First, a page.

“UNLV is never going to be Stanford or Harvard,” says Chuck Muth, president of the limited government advocacy nonprofit organization, Citizen Outreach. “There are good-paying honest jobs in the film industry in support roles, jobs that could be here in Nevada. We need to stop pushing all kids into college.”
If Nevada couldn’t make this happen before, why do we stand a chance now? And if we’re last to the party anyway, does it matter when we actually arrive in our dancing shoes?
“There have been attempts in the past, but they didn’t help local businesses,” JR Lighting’s Reid says. “This bill does, and it would create lots of jobs. There’s a very good chance that this will happen now.”
One of the earlier attempts was Senate Bill 493, introduced by Lorraine Hunt-Bono, Nevada’s lieutenant governor from 1999 to 2007. Despite the bill’s failure to pass, Hunt is credited by many as a pioneer who set the stage for the current tax incentive program to finally reach success. A torch singer herself, Hunt focused on helping the state’s entertainers, plus economic development. She’s highly revered—almost as a demigod—by the local film industry.
“Lorraine Hunt went to bat for us for eight years,” says Phyllis Carreon-Taie, co-owner of Dream Vision Studios on Russell Road, the first and only major motion picture studio and event venue in Nevada. “There were so many obstacles in the beginning: We couldn’t get permits or licenses. But she finally got us what we needed.”
Unlike some states with successful programs, Nevada’s state constitution forbids direct payment to for-profit businesses, so the bill uses some creative accounting so the state doesn’t pay anything.
“Our plan uses tax vouchers of elective credit,” Cohen says. “It’s a transferable tax credit that you can sell to someone with tax liability here, like a casino. Casinos can save on taxes, as the producer gets a check.”
Learning from other states is great, but I hope they’ve learned swiftly and wisely. This bill is Nevada’s ninth attempt at getting film tax incentives, and it just might be the last. At a certain point, the window of opportunity will close. As other states commit to years of filmmaking, they’re building soundstages and prop houses, making it harder and harder for the Johnny-come-latelys to catch up.
Nevada, our star of the Wild West, has come a long way in just the past few years. Just ask Carreon-Taie and her partner, Shawn Lane, of Cheyenne Marketing.
“In the beginning, it was ten times harder than in California,” Lane says. “In California, you’ve got all of the studios. Here? When we first came here, we tried to get permits, but there wasn’t a category for us to fit into. We needed ‘studio facility’ and ended up having to secure a ‘promoters license.’”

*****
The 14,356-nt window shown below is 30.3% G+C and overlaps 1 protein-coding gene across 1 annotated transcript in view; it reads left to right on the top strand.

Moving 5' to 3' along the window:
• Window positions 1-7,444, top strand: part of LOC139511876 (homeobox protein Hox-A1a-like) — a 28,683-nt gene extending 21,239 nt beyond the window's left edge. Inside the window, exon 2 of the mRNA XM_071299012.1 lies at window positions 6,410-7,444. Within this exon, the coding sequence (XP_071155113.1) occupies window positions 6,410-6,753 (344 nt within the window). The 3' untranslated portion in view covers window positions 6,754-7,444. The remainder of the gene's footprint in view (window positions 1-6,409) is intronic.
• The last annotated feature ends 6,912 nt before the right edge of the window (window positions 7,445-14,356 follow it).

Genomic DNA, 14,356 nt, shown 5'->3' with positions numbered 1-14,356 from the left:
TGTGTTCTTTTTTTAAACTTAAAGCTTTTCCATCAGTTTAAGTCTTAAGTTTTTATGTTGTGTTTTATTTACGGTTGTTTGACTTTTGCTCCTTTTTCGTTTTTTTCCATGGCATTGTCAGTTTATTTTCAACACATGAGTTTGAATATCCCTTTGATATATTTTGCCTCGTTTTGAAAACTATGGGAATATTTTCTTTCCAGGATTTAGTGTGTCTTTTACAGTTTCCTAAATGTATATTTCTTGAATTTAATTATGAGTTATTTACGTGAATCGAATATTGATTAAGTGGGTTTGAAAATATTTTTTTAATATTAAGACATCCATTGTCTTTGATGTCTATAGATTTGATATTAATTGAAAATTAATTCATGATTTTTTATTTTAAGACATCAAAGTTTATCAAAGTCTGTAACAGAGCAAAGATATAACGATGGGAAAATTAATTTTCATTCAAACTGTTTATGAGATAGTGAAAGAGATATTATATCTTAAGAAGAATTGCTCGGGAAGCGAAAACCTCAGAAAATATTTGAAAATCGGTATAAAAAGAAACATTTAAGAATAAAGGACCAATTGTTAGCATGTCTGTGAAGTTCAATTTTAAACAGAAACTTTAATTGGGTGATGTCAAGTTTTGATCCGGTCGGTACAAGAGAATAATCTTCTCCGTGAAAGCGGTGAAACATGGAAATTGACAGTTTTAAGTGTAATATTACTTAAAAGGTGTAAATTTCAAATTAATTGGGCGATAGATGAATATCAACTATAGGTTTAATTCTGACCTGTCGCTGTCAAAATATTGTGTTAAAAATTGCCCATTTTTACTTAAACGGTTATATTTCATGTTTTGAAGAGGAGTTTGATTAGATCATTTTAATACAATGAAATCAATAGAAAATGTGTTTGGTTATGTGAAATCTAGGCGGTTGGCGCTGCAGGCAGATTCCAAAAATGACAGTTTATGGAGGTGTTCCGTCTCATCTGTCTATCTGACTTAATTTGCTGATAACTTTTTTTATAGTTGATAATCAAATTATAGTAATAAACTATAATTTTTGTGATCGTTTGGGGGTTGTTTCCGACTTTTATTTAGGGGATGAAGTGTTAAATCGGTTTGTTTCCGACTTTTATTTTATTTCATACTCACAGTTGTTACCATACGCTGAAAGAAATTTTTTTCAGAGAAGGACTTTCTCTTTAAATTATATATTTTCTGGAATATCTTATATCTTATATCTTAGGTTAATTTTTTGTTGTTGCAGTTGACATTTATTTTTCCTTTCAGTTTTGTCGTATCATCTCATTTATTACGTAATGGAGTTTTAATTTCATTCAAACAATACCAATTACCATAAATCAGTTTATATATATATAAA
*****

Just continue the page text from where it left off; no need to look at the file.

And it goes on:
Dream Vision covers everything from set construction and catering to hair and makeup and filming. It has also housed the production of Sprint commercials and cable programs as well as created props for Cirque du Soleil for more than a decade. Business is booming so much that they’re expanding from 16,000 square feet to 82,000 square feet. Lane’s field of expertise is throwing specialized, one-of-a-kind events, which she does at the studio. Dream Vision is in the process of bringing in Aqua Dome for underwater filming and has the largest hard cyc wall and green screen—both necessary to film special effects—in the state, as well as the ability to do full 3-D filming and editing.
“Ten years ago, the casinos didn’t want us here,” Carreon-Taie says. “They told me the crew wouldn’t gamble because they’d be working 10-12 hours a day. Now? Things have really opened up here.”
To make up for the state government’s lack of incentives, Carreon-Taie and Lane essentially create their own by offering steep discounts in a variety of ways, including through their educational programs.
“Everyone says, ‘You’ve got to get incentives,’” Carreon-Taie says. “They love it here. They would love to film here.”
When asked if she personally knows any industry folk who would move here if we got enough work going. “Yes!” she says. “I get told all the time that people would move here if they found work.”
Lane cut in: “What about the unemployed here? They can’t get work. Let’s get them jobs.”
The enormous expense of filming in Nevada is a huge reason why the only attention Las Vegas often gets on-screen is reality TV, by far the cheapest form of entertainment. When E!’s Holly’s World or MTV’s The Real World film here, a tiny band of about three or four people (usually out-of-towners) makes up the entire crew, unlike the up to 150 people, including many locals, who are on the set of a cable show such as Sons of Anarchy, currently being shot in New Mexico, at any time. The longer we wait to pass incentives, the harder it will be to convince people that we can become a big player in the movie business.